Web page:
You can always count on Evanstonians for ideas. The city is asking for bright ideas about the budget this week on a new “Engage Evanston” website and it’s gotten more than 80 of them so far.
A proposal that the city should recycle old beach tokens into handbags “that would be sold for a profit at local events.”
- A suggestion that the city deputize citizen volunteers to enforce the leaf-blower ban with fines of up to $1,000. Welcome to Dodge City.
The budget busting
- Make downtown parking free all the time. Let’s see. That would blow about a $5 million new hole in the budget. How many additional Tilted Kilts would it take to generate the revenue to plug that hole?
Several ideas seem to assume no limits on the city’s ability to borrow more money, despite fears that Evanston’s already too deep in hock to bondholders.
- Add a boat marina.
- Construct world-class performing arts facilities.
- Build a small convention center.
Not to mention that none of those ideas could be implemented in time to generate more revenue in the 2012 budget year.
Thumbs down on economic development
The city’s current efforts at economic development don’t seem very popular. Suggestions include:
- Stop funding the Technology Innovation Center, which is on track to get another grant from the city soon, and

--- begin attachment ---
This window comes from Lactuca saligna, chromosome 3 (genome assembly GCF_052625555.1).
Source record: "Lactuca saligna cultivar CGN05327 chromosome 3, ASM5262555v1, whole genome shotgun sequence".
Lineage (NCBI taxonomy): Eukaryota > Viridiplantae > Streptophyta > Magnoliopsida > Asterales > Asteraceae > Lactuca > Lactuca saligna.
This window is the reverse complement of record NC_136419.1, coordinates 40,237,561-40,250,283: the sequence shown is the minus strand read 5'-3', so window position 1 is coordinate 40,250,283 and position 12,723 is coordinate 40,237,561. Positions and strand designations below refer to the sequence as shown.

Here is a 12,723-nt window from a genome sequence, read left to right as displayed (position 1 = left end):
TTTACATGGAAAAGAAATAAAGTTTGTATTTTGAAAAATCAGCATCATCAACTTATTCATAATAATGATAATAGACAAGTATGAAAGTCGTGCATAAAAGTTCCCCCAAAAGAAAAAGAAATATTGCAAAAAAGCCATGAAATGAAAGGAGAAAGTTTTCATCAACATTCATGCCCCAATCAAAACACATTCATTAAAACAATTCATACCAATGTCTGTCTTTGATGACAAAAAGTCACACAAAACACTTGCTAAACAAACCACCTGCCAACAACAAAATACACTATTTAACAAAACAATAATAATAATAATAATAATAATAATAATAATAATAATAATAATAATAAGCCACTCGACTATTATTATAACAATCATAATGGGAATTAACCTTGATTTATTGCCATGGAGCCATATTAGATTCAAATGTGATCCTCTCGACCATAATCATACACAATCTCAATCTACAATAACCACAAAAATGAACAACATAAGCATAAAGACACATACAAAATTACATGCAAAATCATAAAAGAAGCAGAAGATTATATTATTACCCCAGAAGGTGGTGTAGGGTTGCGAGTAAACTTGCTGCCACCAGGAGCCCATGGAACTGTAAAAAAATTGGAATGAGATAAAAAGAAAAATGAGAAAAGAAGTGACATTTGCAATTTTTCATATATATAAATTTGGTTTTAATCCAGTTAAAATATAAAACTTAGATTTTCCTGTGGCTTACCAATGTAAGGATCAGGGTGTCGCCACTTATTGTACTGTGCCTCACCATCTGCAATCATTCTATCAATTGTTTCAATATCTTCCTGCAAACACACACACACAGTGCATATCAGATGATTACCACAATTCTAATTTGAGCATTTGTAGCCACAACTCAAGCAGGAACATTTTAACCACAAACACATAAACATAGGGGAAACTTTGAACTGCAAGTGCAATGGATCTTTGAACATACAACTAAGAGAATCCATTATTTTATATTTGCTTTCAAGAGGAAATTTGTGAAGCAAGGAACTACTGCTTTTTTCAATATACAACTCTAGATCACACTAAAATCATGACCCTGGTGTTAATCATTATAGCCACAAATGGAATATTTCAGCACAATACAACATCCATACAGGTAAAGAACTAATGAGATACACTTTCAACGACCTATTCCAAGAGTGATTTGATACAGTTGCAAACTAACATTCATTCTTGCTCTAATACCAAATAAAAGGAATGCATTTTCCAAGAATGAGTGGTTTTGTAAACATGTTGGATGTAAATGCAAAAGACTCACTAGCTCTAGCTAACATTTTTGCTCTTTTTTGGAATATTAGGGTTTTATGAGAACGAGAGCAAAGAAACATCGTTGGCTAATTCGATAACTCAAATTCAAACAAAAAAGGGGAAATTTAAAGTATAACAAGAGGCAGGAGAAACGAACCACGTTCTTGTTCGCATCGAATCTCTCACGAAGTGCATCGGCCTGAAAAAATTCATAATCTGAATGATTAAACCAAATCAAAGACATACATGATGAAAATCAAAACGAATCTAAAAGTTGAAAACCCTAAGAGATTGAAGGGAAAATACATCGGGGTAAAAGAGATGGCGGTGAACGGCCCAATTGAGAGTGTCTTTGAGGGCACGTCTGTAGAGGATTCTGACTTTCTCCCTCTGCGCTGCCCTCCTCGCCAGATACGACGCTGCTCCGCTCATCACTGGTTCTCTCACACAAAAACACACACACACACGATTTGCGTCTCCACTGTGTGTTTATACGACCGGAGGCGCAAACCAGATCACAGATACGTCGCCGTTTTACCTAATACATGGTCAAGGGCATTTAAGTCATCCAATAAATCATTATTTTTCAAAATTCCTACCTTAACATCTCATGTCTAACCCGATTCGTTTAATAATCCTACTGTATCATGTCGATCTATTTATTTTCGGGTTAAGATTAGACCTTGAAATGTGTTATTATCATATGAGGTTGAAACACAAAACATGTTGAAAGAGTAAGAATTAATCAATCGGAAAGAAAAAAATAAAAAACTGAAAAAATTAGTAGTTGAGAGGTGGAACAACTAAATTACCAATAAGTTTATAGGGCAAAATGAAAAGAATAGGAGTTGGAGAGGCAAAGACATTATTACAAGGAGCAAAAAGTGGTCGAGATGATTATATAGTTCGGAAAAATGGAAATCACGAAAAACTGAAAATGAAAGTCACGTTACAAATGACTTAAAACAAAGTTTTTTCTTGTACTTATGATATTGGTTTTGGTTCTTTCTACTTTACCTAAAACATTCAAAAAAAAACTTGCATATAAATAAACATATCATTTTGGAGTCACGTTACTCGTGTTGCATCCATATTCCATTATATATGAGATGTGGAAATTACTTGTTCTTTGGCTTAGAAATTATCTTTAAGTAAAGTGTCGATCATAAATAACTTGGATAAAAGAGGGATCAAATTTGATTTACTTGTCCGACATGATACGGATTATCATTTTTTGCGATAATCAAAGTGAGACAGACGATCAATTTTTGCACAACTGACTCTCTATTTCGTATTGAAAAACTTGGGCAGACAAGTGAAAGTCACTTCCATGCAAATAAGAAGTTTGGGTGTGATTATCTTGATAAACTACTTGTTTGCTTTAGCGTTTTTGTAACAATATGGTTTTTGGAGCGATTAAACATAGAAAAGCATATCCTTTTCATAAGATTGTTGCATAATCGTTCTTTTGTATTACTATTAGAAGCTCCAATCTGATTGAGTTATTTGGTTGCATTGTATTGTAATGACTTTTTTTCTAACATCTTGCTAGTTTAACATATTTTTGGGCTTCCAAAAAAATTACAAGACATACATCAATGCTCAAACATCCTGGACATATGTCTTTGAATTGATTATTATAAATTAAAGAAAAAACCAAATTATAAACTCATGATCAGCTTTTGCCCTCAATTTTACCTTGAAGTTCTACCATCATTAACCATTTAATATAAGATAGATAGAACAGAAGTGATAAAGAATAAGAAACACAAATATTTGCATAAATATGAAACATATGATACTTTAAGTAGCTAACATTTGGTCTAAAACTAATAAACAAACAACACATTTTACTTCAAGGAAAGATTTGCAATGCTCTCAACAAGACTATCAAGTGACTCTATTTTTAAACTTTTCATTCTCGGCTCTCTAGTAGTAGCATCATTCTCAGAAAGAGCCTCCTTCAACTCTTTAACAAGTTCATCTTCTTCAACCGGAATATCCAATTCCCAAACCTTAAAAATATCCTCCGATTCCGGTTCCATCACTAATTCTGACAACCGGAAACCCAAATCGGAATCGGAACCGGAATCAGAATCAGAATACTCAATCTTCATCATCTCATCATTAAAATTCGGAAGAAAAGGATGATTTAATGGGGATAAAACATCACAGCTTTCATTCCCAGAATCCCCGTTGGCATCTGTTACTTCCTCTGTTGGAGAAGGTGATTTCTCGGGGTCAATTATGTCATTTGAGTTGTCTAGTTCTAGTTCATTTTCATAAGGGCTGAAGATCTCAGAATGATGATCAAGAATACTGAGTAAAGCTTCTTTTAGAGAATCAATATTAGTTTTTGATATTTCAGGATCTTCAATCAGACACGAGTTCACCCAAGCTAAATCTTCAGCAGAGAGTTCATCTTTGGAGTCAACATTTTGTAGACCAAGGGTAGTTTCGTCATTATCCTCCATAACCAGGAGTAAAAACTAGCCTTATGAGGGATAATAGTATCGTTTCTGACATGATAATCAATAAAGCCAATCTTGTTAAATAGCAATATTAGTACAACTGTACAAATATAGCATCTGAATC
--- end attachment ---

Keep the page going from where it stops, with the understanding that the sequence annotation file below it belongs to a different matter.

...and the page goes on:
- Stop subsidizing businesses downtown, presumably an objection to the city’s facade-improvement grants.
Every dollar helps
Some suggestions do seem to offer a chance of shrinking the budget shortfall a bit.
- Pick up garbage every 10 days instead of every seven days. Ah, how fragrant it would be to walk down Evanston alleys in the summertime.
- “Outsource Evanston’s Human Resource Function.” But will the HR folks show up at City Council meetings to protest like the sanitation workers did?
You can see the votes of some special interest groups in the ratings of some ideas.
- “Support the Ecology Center” has a lot of fans, while
- “Close the Noyes Cultural Arts Center” has a lot of foes.
Try, try again
And then there are the perennial favorites that refuse to die, despite insurmountable legal barriers
- “Charge Other Communities More for Our Water.” Yeah, maybe, after the current long term contracts expire. (But hey, the idea helped get the mayor elected back in 2009.) And
- “Institute Mandatory Payments for the City from Hospitals and Universities.” Hospitals? Maybe if the state actually acts to lift their non-profit status. Universities? Lots of luck trying to get the state legislature to amend Northwestern’s charter.
So what’s your bright budget idea? You could submit it now over at the Engage Evanston website.